Saturday, July 23, 2016
Prevention of Crime Act 1959 (Poca) - when that is used, a person ends up usually with WITHOUT TRIAL orders - DETENTION ORDERS OR POLICE SUPERVISION ORDERS(RESTRICTION ORDERS).
A person detained under POCA - denied the right of a fair trial, and if he is subject to Detention Orders or Police Supervision(Restriction Orders), he does not have the right to challenge the reasons for the said order. He cannot go to court for a Judicial Review to enable the court to review the reasons and/or justifications for the said Detention or Police Supervision(Restriction Orders), which can be indefinite orders up to the discretion of the Board.
POCA and all such draconian laws should be REPEALED.
We still do not know how many people in Malaysia are in Detention Without Trial under POCA - the government must reveal this.
POCA has been around for some time, and finally with Sanjeevan's case, it has gotten public attention...With the use of POCA on Sanjeevan, it means that this law can also be used against Human Rights Defenders/Activist, NGO activist, Trade Unions ...Currently, the law cannot be used againt politicians or in connection with political activities..not enough.
Since Courts cannot review the REASONS - it means innocent persons are at risk of being detained wrongly..
MP Surendran is right - if Sanjeevan is being charged, this means he should no longer be under POCA - the right to a fair trial has been accorded to him...
He now has a right to apply for BAIL - and the court can grant him bail - and he will be released for now...if after trial, he is convicted, then he may be sentenced to imprisonment..
Flight Risk - well, part of the bail condition could be the withholding of his passport - remember that until convicted, he is presumed innocent...and Bail is only to ensure that he attends his trial..
See earlier posts:-
MP asks the need for Poca when Sanjeevan already charged22 Jul 2016, 11:53 am Updated
The police have been urged to release MyWatch chairperson R Sri Sanjeevan from detention under the Prevention of Crime Act 1959 (Poca), since he has already been charged in court.
"On 19 July he was charged in court for various offences in relation to which he was purportedly being detained under Poca.
"Why then is he still detained under the Poca despite having been charged? He should be released on court bail," said Padang Serai N Surendran in a statement today
Surendran, a lawyer, said Sanjeevan's continued detention under the highly objectionable law, illustrates how detention without trial laws can be abused.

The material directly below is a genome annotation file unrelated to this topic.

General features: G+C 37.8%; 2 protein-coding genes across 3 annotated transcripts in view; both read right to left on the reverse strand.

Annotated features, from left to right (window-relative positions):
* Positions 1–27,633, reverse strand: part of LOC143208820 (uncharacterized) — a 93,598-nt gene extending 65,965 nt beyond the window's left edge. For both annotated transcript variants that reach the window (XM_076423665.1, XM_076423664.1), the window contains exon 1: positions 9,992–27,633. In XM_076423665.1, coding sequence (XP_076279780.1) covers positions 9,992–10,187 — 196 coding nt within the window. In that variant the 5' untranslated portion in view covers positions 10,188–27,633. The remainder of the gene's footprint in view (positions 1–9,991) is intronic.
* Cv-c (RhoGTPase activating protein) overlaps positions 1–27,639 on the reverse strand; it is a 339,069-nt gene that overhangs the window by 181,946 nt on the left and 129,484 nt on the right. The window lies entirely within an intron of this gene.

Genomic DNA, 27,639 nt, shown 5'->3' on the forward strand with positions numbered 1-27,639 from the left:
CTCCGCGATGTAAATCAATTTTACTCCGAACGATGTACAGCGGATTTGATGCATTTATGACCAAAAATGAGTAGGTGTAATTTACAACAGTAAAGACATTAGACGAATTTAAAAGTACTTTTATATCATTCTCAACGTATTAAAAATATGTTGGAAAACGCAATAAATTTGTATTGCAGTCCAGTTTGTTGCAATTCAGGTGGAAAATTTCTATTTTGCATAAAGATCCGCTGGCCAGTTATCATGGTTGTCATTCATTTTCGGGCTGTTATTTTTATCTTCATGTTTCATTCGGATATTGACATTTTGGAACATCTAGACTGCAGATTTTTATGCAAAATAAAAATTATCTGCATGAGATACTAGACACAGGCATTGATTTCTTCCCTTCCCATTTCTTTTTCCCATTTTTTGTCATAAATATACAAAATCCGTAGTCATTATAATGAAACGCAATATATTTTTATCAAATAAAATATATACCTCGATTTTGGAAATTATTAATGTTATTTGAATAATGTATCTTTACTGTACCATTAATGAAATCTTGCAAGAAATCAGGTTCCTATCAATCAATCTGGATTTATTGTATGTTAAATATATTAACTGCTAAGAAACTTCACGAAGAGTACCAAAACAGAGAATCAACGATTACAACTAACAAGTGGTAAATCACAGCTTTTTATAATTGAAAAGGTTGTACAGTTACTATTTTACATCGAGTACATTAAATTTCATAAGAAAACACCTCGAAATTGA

"In Sanjeevan's case, the abuse of Poca can be clearly seen.
"Since he was arrested on June 22, he was repeatedly remanded using the ordinary provisions in the Criminal Procedure Code.
"After several remands orders, magistrates had started to reject police applications to further remand Sanjeevan.
"Then, the police resorted to the Poca to continue his detention," said Surendran.
'Why wait for police report?'
He also urged the police to take Sanjeevan's allegations of assault while in custody "seriously and carry out a thorough and impartial investigation" instead of waiting for a police report to be lodged.
"Sanjeevan's counsel had informed the sessions judge in open court regarding the alleged assault. Is that not enough for police to commence investigation?" he asked.
"All police personnel alleged to be involved should be transferred to other duties or if necessary suspended pending investigation. Has this been done?
"In this regard, it is unacceptable for the deputy IGP to announce that police will investigate if Sanjeevan lodges a police report," he said.
Sanjeevan was first arrested on June 22 on allegations of extorting RM25,000 from a gambling den operator.
Over the past three weeks, however, Sanjeevan had been released and re-arrested again and again for separate investigations under Sections 384 and 503 of the Penal Code, which deal with extortion and criminal intimidation respectively. He was arrested for the ninth time on Sunday under Poca, and was slapped with a 21-day remand by the Magistrate's Court in Kuala Lumpur on the following day.
Human rights group Suaram has urged for Sanjeevan’s immediate release, saying that the police appear to lack sufficient evidence to recommend charges against him and yet seek to punish him.